Prisoners baked their own bread, beans, peas, potatoes, and were rationed three pints of hard cider a day. As well as a bakery, they had smelters, an infirmary, built wagons, ran a blacksmith shop, made cabinets and baskets, a nail shop, chapel, and I’m sad to report, a whipping post. They had a treadmill to grind grain as a punishment. I never thought about that with the word ‘treadmill’, which of course I associate with gyms. No, prisoners didn’t die except for natural causes, most of the time. Old time scientists did health studies on the prisoners and surprisingly the treadmill was good exercise.
There’s also an old-time tavern that is being renovated and will be open soon to the public, and they’re still restoring some of the other buildings. Of course they have a cute gift shop with books and mineral stones.
The site holds creative events, such as Bat Appreciation Day, where you don’t see bats in the mine, but they bring in some live bats from elsewhere to show off. They are very protective of the bats, because of an illness that is killing off bats. They have a Halloween celebration with live music and brews and costumed re-enactors, and even a prison escape re-enactment event! Now that has got to be great.
There’s not quite enough to see above ground for my rare five stars PLUS rating, and the site doesn’t show big budget infrastructure and curation such as living history guides in costume, mannequins, an audio tour, or lots of explanatory wall text. But the tour was interesting and informative, given by a few park staff and volunteers who seem to know everything. They show courage in telling the horrors of the place straight up, without either hiding the facts or becoming preachy and self-righteous. And their creative events must be beyond stunning in this unique, historic location. Living in the 18th century was bad enough above ground. At the Old New-Gate Prison and Copper Mine, you get a visceral feeling of the era and how bad things could be. (And by the way, conditions in America’s state prisons and flaws in its criminal justice system continue to be shameful.)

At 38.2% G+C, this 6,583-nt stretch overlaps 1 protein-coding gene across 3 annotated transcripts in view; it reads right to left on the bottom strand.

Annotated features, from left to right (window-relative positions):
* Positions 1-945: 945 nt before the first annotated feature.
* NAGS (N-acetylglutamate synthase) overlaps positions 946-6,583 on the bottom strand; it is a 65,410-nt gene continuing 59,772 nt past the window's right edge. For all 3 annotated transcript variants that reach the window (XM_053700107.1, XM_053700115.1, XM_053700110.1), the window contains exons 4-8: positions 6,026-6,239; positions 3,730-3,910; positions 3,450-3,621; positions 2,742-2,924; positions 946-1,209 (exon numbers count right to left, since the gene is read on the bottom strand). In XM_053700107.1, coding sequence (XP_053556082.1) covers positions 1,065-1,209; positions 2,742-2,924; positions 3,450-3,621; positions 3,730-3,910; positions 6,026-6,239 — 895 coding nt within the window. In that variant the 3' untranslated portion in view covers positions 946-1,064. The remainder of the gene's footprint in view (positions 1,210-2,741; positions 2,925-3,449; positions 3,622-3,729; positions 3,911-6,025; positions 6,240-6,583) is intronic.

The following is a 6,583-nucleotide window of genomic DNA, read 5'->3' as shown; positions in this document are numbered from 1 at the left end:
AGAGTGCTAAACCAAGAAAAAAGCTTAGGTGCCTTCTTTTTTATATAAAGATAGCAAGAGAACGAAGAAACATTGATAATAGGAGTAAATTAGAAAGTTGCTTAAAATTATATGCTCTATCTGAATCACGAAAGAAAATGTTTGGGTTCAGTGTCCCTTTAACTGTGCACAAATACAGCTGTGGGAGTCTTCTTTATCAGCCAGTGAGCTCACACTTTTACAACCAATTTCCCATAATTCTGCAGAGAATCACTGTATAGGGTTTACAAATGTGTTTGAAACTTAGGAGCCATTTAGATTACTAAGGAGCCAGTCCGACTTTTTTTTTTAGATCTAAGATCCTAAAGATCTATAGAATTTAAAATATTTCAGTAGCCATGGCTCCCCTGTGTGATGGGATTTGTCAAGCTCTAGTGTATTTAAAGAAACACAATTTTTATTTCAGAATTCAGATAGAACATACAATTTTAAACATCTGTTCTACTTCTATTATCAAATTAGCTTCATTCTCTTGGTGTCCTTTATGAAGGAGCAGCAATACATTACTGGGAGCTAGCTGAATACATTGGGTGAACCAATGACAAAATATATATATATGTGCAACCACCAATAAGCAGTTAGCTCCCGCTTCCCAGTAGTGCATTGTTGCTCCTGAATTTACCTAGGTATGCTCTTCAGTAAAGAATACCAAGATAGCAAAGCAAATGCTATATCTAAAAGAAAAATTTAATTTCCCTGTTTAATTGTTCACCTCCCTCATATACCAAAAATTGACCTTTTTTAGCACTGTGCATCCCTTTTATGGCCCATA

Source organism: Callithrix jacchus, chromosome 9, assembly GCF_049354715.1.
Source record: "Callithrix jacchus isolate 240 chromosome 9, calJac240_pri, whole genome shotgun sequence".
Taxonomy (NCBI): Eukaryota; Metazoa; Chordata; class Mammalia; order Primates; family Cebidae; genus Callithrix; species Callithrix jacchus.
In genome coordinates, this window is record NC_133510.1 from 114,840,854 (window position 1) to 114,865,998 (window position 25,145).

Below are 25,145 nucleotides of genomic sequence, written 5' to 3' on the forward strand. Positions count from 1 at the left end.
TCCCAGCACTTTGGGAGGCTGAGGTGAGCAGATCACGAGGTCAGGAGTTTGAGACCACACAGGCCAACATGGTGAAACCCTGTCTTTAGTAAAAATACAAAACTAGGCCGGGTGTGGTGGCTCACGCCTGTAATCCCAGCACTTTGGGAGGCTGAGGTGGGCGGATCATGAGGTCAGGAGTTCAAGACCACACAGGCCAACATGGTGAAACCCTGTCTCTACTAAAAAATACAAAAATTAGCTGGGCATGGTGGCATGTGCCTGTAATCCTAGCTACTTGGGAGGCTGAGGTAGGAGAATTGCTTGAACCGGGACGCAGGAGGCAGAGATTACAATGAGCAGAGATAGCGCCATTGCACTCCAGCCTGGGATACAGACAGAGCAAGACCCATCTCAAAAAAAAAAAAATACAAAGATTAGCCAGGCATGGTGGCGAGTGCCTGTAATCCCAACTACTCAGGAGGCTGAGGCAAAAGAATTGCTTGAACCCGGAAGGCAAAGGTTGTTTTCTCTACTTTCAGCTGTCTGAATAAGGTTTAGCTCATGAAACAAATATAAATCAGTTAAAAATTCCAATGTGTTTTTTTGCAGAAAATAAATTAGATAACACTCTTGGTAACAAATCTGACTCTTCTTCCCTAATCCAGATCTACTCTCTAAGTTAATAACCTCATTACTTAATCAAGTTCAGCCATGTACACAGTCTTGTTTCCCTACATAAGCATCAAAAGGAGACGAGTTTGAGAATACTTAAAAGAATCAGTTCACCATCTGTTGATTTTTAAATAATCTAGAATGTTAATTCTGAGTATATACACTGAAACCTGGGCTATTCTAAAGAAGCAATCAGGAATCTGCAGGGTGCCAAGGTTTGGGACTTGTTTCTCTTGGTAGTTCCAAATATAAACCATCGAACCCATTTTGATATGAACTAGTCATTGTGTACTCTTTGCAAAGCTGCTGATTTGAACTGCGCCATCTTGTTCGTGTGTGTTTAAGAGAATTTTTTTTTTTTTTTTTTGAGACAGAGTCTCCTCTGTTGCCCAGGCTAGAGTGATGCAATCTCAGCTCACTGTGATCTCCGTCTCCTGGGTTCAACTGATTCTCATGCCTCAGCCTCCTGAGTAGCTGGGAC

Historically important, ethically necessary, visually stunning, and uniquely New England’s only underground tour, Old New-Gate Prison and Copper Mine deserves better funding. I’ll give Old New-Gate Prison and Copper Mine an easy 5 stars.